Centaur is a memory buffer chip designed by IBM for their POWER scale-up microprocessors. First introduced with the POWER8 microarchitecture, each Centaur chip includes 16 MiB of eDRAM and four DDR3/DDR4 DRAM ports.
Due to the inherent limitations of scaling DDR to a large number of channels, IBM uses an array of SerDes on the POWER die in order to communicate with an intermediate memory buffer chip, called Centaur, which is used to access a larger set of DDR devices. Centaur is fabricated on 22 nm SOI, has 16 MiB of eDRAM, and includes four 9 or 10B (1 byte spare) DRAM ports supporting both JEDEC DDR3 and DDR4. DRAM ports are accessed in pairs, fetching 128 B cache lines/port-pair. Each port can address up to 16 logically independent DRAM ranks providing support for multiple physical memory ranks.
POWER8 and POWER9 processors that rely on Centaur communicate in a memory-channel-agnostic way. Operations such as cache-line reads/writes are sent to the chip as high-level commands. Scheduling is no longer tightly controlled by the microprocessor as it did in prior designs (e.g., POWER7. It's worth noting that the agnostic attribute of Centaur, new memory technologies (e.g., storage-class memory) can be introduced without any fundamental changes to the microprocessor itself.
Both POWER8 and POWER9 have two memory controllers capable of driving four differential memory interface (DMI) channels, each with a maximum signaling rate of 9.6 GT/s. Each channel provides 2B wide read and 1B wide write for a sustained bandwidth of up to 28.8 GB/s. Each of the DMI channels connects to a dedicated Centaur chip which, in turn, provides four DDR4 memory channels running at up to 3200 MT/s as well as 16 MiB of L4 cache. In other words, with this configuration, a single processor can use eight buffered memory channels to access up to 32 channels of DDR memory and another 128 MiB of L4 buffer cache. Note that each buffer chip DDR4 port supports a single DDR4 DIMM.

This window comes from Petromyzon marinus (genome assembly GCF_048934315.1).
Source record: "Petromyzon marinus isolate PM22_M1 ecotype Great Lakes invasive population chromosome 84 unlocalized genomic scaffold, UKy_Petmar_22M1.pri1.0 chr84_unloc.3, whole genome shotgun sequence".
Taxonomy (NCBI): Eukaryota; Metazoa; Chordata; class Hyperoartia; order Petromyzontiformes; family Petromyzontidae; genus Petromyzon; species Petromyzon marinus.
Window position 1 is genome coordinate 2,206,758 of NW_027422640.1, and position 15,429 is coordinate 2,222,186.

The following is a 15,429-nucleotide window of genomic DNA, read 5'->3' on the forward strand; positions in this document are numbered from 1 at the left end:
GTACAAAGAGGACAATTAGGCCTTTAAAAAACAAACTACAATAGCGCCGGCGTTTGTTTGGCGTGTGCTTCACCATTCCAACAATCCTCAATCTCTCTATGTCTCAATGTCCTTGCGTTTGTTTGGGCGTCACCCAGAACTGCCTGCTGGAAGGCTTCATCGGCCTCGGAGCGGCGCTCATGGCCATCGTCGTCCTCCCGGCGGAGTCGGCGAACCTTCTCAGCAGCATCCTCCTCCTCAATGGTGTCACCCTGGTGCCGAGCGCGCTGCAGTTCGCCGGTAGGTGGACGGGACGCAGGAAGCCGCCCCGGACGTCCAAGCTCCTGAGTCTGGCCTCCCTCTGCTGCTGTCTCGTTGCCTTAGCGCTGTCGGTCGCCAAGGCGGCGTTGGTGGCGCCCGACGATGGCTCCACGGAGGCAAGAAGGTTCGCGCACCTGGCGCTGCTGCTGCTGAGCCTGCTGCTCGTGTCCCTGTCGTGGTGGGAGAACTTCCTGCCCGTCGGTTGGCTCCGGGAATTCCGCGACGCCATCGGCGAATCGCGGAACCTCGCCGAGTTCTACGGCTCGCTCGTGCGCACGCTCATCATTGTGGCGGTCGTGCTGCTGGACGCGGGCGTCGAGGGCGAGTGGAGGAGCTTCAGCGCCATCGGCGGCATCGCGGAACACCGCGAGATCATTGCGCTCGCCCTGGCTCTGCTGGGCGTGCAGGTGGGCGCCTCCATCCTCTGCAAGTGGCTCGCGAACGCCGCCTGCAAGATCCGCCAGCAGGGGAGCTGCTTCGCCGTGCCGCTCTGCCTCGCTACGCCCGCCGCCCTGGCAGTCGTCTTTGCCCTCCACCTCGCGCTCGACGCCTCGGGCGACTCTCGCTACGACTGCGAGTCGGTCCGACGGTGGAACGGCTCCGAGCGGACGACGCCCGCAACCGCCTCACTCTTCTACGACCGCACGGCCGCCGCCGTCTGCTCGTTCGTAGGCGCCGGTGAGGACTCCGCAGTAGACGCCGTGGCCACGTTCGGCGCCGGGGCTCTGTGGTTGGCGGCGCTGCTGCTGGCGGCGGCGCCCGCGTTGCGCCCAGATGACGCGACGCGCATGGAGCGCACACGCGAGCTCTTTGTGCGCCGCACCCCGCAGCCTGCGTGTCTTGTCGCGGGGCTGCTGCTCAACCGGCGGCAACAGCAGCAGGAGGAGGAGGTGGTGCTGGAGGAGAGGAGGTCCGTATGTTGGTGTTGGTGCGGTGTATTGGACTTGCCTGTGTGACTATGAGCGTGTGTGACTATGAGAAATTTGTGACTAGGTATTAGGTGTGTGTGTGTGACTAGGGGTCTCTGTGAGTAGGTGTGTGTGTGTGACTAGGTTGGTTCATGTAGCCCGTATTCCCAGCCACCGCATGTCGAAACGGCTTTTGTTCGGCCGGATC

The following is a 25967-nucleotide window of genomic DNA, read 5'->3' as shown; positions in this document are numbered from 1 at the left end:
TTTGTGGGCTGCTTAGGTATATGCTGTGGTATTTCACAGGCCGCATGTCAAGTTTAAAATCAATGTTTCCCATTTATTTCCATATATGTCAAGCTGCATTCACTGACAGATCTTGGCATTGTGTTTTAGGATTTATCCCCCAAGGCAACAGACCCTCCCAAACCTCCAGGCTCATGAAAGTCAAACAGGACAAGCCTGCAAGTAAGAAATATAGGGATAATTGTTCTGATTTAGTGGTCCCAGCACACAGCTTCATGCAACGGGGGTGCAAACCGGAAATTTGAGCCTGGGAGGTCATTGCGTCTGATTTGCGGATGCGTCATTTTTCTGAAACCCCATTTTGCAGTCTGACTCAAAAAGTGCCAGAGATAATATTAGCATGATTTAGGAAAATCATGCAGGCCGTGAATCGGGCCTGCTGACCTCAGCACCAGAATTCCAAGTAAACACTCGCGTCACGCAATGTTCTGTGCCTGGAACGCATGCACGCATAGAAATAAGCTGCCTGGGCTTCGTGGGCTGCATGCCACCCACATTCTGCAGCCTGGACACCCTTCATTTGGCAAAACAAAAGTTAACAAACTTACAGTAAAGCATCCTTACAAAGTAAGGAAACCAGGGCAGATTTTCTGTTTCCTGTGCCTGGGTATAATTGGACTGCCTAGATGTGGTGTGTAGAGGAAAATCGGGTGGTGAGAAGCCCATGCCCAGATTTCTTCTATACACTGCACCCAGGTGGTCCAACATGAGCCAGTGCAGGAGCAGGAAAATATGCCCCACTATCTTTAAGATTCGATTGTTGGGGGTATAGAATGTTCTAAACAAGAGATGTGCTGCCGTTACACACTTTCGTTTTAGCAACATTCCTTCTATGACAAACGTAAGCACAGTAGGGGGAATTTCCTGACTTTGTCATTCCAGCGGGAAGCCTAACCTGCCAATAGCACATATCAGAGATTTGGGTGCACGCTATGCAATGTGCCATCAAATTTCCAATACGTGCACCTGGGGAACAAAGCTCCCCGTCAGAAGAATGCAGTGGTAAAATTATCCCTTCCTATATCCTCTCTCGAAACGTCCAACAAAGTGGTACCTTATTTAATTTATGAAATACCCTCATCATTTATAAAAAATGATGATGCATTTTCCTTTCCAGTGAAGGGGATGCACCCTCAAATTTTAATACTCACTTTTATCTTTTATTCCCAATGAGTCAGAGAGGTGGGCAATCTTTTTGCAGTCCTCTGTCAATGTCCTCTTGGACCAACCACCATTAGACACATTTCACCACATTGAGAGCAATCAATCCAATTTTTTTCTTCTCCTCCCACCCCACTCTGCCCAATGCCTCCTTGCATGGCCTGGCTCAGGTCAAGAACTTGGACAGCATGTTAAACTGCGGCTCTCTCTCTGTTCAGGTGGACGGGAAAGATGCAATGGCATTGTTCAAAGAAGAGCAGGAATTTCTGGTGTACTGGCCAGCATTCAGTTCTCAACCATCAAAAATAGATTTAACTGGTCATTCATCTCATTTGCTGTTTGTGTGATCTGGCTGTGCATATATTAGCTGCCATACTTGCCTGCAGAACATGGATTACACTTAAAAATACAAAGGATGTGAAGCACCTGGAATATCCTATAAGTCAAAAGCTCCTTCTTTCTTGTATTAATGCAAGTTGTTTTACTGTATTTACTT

Centaur operates on high-level commands sent from the microprocessor. Requests are handled as quickly as possible. The chip is capable of reordering DRAM requests and since there is a large level 4 cache on-die, requests hitting the cache are sent right away, meaning some requests may be reordered.
Centaur incorporates 16 MiB of L4 buffer cache for a total of 128 MiB with all eight channels and chips. The L4 cache is used exclusively as a buffer for memory and is only accessed on memory-system accesses meaning it does not part take in any of the microprocessor coherence protocols (i.e., not snooped). The cache is 16-way set-associative with data stored in eDRAM and the directory in SRAM. An L4 buffer cache hit reduces L3 miss latency considerably. It also allows the system to quickly retire writes because every write operation is written to the L4 first in order to free it from the memory controller queue. Writes then written to memory at the buffer memory's earliest convenience.
- IBM (August 2018). Personal communication.
- IEEE Hot Chips 26 Symposium (HCS) 2014
- IEEE Hot Chips 30 Symposium (HCS) 2018.